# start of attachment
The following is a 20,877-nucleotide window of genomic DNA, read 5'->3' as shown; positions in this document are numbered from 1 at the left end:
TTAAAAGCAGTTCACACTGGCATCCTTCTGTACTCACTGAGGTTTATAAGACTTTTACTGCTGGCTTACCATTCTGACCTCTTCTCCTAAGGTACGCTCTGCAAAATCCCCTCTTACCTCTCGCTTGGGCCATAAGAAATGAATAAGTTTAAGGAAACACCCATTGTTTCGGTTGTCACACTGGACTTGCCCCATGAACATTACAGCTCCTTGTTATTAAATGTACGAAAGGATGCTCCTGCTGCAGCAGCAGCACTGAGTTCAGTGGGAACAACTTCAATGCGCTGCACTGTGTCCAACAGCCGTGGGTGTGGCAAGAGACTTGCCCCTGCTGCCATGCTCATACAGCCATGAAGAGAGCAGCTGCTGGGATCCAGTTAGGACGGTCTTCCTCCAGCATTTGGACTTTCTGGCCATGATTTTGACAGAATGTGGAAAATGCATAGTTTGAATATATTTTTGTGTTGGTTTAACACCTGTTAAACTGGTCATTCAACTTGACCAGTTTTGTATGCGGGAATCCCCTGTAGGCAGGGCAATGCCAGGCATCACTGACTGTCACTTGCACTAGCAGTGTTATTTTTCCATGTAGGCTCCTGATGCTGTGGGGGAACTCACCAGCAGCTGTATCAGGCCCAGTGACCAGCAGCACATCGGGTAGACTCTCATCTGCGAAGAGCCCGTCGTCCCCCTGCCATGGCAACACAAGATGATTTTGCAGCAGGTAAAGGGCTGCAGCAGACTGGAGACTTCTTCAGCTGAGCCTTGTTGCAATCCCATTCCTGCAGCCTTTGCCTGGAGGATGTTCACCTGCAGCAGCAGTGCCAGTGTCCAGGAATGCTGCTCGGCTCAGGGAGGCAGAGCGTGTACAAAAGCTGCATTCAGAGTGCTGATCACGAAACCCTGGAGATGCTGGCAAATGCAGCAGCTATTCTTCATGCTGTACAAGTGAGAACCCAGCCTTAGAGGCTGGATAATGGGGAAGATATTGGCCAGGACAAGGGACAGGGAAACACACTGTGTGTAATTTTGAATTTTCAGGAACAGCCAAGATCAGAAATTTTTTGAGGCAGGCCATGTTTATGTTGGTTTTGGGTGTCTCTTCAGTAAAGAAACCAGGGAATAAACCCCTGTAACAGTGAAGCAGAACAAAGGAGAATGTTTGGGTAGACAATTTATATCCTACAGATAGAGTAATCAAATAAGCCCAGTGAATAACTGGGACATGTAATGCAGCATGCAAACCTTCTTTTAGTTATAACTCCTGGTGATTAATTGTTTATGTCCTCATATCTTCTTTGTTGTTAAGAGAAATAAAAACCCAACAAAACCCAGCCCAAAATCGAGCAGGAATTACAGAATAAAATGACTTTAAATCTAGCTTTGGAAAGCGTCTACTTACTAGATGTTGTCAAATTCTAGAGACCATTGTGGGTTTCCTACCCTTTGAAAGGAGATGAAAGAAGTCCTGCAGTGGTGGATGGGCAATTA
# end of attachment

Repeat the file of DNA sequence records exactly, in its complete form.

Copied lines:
The following is a 20,877-nucleotide window of genomic DNA, read 5'->3' as shown; positions in this document are numbered from 1 at the left end:
TTAAAAGCAGTTCACACTGGCATCCTTCTGTACTCACTGAGGTTTATAAGACTTTTACTGCTGGCTTACCATTCTGACCTCTTCTCCTAAGGTACGCTCTGCAAAATCCCCTCTTACCTCTCGCTTGGGCCATAAGAAATGAATAAGTTTAAGGAAACACCCATTGTTTCGGTTGTCACACTGGACTTGCCCCATGAACATTACAGCTCCTTGTTATTAAATGTACGAAAGGATGCTCCTGCTGCAGCAGCAGCACTGAGTTCAGTGGGAACAACTTCAATGCGCTGCACTGTGTCCAACAGCCGTGGGTGTGGCAAGAGACTTGCCCCTGCTGCCATGCTCATACAGCCATGAAGAGAGCAGCTGCTGGGATCCAGTTAGGACGGTCTTCCTCCAGCATTTGGACTTTCTGGCCATGATTTTGACAGAATGTGGAAAATGCATAGTTTGAATATATTTTTGTGTTGGTTTAACACCTGTTAAACTGGTCATTCAACTTGACCAGTTTTGTATGCGGGAATCCCCTGTAGGCAGGGCAATGCCAGGCATCACTGACTGTCACTTGCACTAGCAGTGTTATTTTTCCATGTAGGCTCCTGATGCTGTGGGGGAACTCACCAGCAGCTGTATCAGGCCCAGTGACCAGCAGCACATCGGGTAGACTCTCATCTGCGAAGAGCCCGTCGTCCCCCTGCCATGGCAACACAAGATGATTTTGCAGCAGGTAAAGGGCTGCAGCAGACTGGAGACTTCTTCAGCTGAGCCTTGTTGCAATCCCATTCCTGCAGCCTTTGCCTGGAGGATGTTCACCTGCAGCAGCAGTGCCAGTGTCCAGGAATGCTGCTCGGCTCAGGGAGGCAGAGCGTGTACAAAAGCTGCATTCAGAGTGCTGATCACGAAACCCTGGAGATGCTGGCAAATGCAGCAGCTATTCTTCATGCTGTACAAGTGAGAACCCAGCCTTAGAGGCTGGATAATGGGGAAGATATTGGCCAGGACAAGGGACAGGGAAACACACTGTGTGTAATTTTGAATTTTCAGGAACAGCCAAGATCAGAAATTTTTTGAGGCAGGCCATGTTTATGTTGGTTTTGGGTGTCTCTTCAGTAAAGAAACCAGGGAATAAACCCCTGTAACAGTGAAGCAGAACAAAGGAGAATGTTTGGGTAGACAATTTATATCCTACAGATAGAGTAATCAAATAAGCCCAGTGAATAACTGGGACATGTAATGCAGCATGCAAACCTTCTTTTAGTTATAACTCCTGGTGATTAATTGTTTATGTCCTCATATCTTCTTTGTTGTTAAGAGAAATAAAAACCCAACAAAACCCAGCCCAAAATCGAGCAGGAATTACAGAATAAAATGACTTTAAATCTAGCTTTGGAAAGCGTCTACTTACTAGATGTTGTCAAATTCTAGAGACCATTGTGGGTTTCCTACCCTTTGAAAGGAGATGAAAGAAGTCCTGCAGTGGTGGATGGGCAATTA